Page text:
ETF Sales Triple to Record High
April 20, 2017
The European exchange-traded fund market has got off to a stellar star in 2017, with record-high net inflows of €33.4 billion in the first quarter, tripling the €11.1 billion registered in the closing three months of 2016. Assets under management at the end of the first quarter amounted to €601 billion, and were up 10.2% from €545.7 billion at the end of 2016.
US and European Equities Prove Popular
Equity ETFs were strongly favoured with €19.4 billion of net inflows. The distribution of quarterly net inflows by Morningstar Categories reveals that investors’ attitudes towards the global economy have improved considerably. In the top five money-gathering equity categories of the quarter we find a broad palette of exposures covering both developed and emerging markets.
Investors were happy to look through the political shenanigans of the newly installed Donald Trump administration and remain focused on the benefits of the promised fiscal policy-led expansion for the US economy. ETFs in the US large-cap blend equity category attracted close to €2.6 billion, while currency-hedged US equity ETFs netted in close to €1 billion. The latter signalled how divergent monetary policy cycles in the US and Europe are adding a rising FX risk to the investment decision process.
Eurozone large-cap equity ETFs attracted €1.9 billion, further building on the solid inflows registered in the latter part of 2016. For all the talk of political risks weighing on the economic outlook, the fact remains that the eurozone recovery is gathering speed, and equity indices – both broad eurozone and single country – have returned 6%-7% on average in the first quarter and 20% in the past 12 months.
Emerging Market Bonds Return to Favour
Net inflows into fixed income ETFs amounted to €7.2 billion, more than reversing the €3 billion in outflows in the closing quarter of 2016.
Investors rekindled their interest in emerging-market bonds after a shaky end to 2016 when sentiment was hit by the anti-globalisation rhetoric espoused by the then President-elect Trump. Whether USD or local currency-denominated, ETFs providing exposure to emerging market debt have attracted healthy inflows in the first quarter.
ETFs providing exposure to the US corporate bonds – including floating rate notes and interest rate hedged products – and US TIPS market also did well, netting in €1.2 and €0.9 billion respectively.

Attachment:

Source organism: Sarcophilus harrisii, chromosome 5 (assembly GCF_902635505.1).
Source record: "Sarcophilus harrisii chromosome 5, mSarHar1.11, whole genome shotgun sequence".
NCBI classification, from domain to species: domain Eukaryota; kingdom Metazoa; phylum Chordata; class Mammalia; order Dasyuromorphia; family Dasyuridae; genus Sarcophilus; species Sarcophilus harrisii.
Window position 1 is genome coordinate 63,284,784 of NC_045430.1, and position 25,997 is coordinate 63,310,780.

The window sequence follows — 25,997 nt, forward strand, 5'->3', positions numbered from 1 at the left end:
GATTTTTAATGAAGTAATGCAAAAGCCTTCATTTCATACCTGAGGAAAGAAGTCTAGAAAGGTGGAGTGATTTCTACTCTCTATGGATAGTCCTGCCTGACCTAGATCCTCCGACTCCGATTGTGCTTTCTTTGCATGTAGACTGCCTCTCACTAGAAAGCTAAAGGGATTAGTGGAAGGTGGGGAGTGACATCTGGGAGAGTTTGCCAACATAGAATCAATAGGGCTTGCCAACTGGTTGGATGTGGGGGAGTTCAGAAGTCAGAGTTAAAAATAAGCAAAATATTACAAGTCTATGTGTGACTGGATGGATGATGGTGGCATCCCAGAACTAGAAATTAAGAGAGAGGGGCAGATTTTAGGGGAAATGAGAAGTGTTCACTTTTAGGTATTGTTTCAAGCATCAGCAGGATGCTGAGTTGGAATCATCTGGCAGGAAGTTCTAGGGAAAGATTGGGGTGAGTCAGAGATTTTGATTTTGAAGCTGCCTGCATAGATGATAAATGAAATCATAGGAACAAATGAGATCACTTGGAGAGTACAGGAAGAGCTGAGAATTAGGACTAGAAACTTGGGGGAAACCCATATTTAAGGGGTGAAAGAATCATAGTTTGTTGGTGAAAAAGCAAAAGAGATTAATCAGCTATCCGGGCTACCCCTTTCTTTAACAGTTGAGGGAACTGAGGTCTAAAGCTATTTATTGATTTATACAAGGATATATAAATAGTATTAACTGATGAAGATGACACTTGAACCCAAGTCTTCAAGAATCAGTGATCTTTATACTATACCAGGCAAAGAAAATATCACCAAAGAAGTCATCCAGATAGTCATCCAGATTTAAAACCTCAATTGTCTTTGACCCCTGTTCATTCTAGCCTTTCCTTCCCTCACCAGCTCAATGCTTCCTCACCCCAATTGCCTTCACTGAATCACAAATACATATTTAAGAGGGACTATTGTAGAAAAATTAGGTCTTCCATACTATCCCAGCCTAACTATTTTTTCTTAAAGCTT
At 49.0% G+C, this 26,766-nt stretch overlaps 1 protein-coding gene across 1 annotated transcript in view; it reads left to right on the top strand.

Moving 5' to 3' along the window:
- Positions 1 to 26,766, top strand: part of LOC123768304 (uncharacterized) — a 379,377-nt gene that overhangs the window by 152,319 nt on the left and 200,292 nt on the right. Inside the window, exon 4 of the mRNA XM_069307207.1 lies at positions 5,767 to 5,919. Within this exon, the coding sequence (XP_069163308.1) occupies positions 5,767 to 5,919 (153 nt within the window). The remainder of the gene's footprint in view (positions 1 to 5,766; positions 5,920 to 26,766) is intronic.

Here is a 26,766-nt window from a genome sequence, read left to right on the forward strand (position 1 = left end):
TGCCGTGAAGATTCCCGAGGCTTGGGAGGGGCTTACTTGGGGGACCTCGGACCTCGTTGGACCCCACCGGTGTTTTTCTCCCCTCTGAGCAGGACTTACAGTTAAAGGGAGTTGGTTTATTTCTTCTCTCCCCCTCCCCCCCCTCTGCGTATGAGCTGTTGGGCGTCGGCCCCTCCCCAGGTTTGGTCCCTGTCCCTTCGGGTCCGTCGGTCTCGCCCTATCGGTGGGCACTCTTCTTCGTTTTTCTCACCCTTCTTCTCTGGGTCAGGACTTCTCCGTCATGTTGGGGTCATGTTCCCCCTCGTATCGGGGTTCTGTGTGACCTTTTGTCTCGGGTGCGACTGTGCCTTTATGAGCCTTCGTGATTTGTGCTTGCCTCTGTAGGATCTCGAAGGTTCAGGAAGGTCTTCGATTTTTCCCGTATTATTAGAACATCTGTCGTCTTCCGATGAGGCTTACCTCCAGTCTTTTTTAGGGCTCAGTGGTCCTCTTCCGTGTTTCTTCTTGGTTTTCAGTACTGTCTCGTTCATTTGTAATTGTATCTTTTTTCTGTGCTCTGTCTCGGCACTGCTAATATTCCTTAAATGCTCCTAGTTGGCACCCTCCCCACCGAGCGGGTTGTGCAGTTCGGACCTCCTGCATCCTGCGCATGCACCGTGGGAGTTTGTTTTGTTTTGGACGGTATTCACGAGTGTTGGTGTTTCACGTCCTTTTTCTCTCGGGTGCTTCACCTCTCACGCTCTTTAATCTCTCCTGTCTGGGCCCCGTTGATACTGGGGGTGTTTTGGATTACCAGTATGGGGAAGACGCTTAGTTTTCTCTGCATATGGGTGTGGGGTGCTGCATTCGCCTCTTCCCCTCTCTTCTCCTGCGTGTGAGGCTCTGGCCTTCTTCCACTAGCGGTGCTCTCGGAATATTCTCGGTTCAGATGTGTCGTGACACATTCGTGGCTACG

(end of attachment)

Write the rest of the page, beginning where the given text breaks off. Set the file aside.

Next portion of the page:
By contrast, EUR-denominated broad maturity fixed income exposures – government, corporate and high yield – were at the bottom of investors’ preferences in the first quarter. However, ETFs providing exposure to short-dated EUR-denominated bonds sold well. This indicates an interest for duration-shortening strategies underpinned on expectations that the ECB will have to tone down its dovish rhetoric.
Commodities, Gold and Strategic Beta
Commodity ETCs and ETFs pulled in €4.9 billion of net new money in the first quarter, more than reversing the €0.9 billion of outflows experienced in the previous period.
As usual for this asset class, the bulk of inflows was directed at products providing exposure to gold. However, a special mention goes to the Source Bloomberg Commodity ETF, a broad-basket commodity fund tracking the Bloomberg Commodity Total Return index, formerly known as the DJ-UBSCI, that attracted inflows of €1.1 billion; mostly all at launch in January. Its popularity can be primarily attributed to its low ongoing charge, which at 0.19% is almost half the fee charged by the cheapest rival tracking the same index.
Strategic-beta – also known as smart beta – ETFs attracted €3.1 billion of net new money in the first quarter, significantly up from €1.2 billion in the previous period.
Investment trends during the first quarter broadly mirrored those of the second half of 2016. Risk-oriented strategies – for example, minimum volatility and minimum variance – remained on the back foot. By contrast, return-oriented strategies netted in €2.9 billion of net new money to further cement their hold on the strategic beta ETF market in Europe, with a market share of 73.5%.
Which is the Most Popular Provider?
In terms of providers, iShares topped the quarterly flows league in the first quarter, netting in €9.7 billion. However, the shift in investors’ preferences away from fixed income – where iShares is overwhelmingly dominant – to equity – where there is much more competition – fed into good quarterly figures for other providers too.
Lyxor attracted €4.2 billion of net new money and closed the first quarter tied with db x-trackers as second largest provider in the European ETF marketplace in terms of AUM, both with a market share of 9.6%. Db x-trackers had a rough patch in 2016, but has started 2017 clawing back lost terrain with just over €2 billion of net inflows in the first three months.
UBS and Amundi also had a strong quarterly result and remain as fourth and fifth largest European ETF providers, followed by Vanguard, Source and State Street.
Source: Morningstar. Jose Garcia-Zarate
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